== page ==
The original Jet 14 centerboard design did not allow the board to go to a fully vertical position when lowered. This impacts boat balance between the Center of Lateral Resistance (CLR) or pivot point and the Center of Effort (CE) on the sails. This imbalance can cause reduced pointing ability and lee helm. See diagrams below
Centerboard is vertical- Total CE (combination of CE for Main and Jib) balanced directly over CLR
There are several different centerboard raising systems, depending on the Jet 14 deck support structure provided by the many builders over the years. Most of the boats today use around a 4:1 purchase system on aluminum boards and up to 6:1 for steel boards. The line runs to the top of the CB trunk and can be accessed by the crew or skipper. In order to get the CB to a fully vertical position, a tang must be welded onto the original steel or aluminum CB as shown below. This tang allows the CB to drop all the way into the CB trunk when in the down position. If it is welded parallel to the aft side of the board, it can also be used to show your centerboard angle.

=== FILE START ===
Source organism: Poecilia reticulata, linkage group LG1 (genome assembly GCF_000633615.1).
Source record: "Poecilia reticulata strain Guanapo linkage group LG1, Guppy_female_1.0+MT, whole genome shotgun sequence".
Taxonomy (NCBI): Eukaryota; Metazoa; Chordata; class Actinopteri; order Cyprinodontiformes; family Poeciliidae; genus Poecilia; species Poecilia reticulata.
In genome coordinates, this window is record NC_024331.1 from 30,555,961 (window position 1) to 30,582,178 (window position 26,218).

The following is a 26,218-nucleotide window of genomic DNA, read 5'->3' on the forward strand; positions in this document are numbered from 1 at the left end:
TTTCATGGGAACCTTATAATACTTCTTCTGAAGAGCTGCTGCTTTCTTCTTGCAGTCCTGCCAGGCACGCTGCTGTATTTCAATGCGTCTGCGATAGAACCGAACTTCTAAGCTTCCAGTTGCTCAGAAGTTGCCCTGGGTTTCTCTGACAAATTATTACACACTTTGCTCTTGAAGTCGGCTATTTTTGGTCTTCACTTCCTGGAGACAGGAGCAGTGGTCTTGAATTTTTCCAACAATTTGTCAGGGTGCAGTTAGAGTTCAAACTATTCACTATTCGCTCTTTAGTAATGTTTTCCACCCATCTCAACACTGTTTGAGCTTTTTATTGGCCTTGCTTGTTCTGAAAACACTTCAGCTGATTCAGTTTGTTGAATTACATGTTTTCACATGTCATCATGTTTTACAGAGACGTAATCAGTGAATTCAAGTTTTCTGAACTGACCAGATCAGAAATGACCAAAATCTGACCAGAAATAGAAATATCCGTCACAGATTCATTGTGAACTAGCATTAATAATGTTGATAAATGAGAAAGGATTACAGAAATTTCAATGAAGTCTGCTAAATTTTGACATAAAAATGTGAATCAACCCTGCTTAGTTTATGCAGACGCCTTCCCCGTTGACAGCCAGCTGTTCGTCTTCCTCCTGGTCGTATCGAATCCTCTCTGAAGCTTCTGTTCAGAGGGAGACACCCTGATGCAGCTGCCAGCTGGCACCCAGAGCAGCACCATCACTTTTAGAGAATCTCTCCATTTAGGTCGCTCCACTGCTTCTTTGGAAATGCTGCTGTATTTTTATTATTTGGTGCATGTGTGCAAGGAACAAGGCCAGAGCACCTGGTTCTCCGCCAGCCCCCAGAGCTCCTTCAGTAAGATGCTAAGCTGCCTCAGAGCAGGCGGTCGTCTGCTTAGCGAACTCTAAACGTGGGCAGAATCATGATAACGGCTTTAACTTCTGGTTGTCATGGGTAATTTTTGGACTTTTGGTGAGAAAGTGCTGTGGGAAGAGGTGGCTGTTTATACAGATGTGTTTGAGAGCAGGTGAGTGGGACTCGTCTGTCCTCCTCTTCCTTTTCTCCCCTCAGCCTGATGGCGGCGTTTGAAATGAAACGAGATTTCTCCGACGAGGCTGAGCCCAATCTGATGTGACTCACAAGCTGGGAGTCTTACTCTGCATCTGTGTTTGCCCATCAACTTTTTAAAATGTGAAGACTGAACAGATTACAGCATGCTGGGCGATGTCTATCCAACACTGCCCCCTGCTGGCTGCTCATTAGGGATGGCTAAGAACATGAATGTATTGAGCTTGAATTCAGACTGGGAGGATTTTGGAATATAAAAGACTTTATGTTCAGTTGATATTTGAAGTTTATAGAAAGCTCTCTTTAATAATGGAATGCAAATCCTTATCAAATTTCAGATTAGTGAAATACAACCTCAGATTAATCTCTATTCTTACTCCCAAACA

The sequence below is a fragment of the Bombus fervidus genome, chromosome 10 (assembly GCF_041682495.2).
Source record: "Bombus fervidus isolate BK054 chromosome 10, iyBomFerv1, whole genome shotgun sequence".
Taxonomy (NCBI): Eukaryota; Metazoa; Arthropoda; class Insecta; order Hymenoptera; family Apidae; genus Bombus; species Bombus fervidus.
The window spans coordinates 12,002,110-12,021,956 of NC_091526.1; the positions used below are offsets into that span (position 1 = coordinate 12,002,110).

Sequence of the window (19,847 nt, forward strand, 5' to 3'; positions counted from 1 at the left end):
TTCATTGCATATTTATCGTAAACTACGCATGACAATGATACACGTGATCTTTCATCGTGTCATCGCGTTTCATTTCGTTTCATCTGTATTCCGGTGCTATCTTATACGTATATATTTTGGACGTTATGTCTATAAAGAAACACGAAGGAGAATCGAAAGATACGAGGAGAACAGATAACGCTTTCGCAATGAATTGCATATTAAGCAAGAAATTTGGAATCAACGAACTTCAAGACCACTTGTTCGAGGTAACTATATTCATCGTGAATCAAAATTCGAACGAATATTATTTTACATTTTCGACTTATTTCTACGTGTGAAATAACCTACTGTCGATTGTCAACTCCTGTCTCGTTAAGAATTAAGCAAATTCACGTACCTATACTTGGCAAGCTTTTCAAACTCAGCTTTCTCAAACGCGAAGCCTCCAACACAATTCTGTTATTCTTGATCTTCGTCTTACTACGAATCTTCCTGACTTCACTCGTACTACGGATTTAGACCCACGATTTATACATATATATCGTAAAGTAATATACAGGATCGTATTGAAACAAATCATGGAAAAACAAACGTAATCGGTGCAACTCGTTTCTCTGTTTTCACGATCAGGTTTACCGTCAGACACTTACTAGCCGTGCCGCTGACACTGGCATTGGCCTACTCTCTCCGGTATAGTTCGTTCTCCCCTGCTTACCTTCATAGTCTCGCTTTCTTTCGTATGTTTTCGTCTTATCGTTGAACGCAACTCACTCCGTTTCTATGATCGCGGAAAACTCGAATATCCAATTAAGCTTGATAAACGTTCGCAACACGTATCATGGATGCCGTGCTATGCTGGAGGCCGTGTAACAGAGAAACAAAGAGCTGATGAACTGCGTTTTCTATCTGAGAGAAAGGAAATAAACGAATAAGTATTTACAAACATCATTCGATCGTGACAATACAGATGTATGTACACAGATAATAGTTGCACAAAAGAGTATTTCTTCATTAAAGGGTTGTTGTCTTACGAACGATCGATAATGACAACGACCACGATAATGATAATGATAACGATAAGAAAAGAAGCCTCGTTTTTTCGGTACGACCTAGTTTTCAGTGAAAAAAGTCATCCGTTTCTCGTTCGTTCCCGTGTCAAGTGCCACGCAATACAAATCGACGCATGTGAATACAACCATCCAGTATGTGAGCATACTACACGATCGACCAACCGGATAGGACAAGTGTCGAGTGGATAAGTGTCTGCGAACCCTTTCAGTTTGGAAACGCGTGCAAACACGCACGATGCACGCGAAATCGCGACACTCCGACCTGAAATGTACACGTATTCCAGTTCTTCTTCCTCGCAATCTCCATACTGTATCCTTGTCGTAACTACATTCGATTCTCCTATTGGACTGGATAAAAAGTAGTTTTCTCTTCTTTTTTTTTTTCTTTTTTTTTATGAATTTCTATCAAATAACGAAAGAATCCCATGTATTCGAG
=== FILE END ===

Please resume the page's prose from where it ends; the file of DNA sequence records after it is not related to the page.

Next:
Note: The upper surface of the CB trunk is also not a constant distance above the bottom of the hull for all boats, so there is no single “correct” tang size. You may need to experiment while the boat is on a hoist or in shallow water. If you tie a thin line through the CB hole and lower the board in shallow water, you can measure how much additional material is required. Make sure that the tang is long enough to extend out of the CB trunk when the board is down but not so long that it becomes a crew hazard when in the down position or interferes with the deck support structure when raised. If you have an aluminum board, it is safe to make it too long and then cut it off and round it over with a saw and a router. 5” was long enough on Hull 664 with the CB trunk at the legal minimum location. This tang extended the total board length 3”.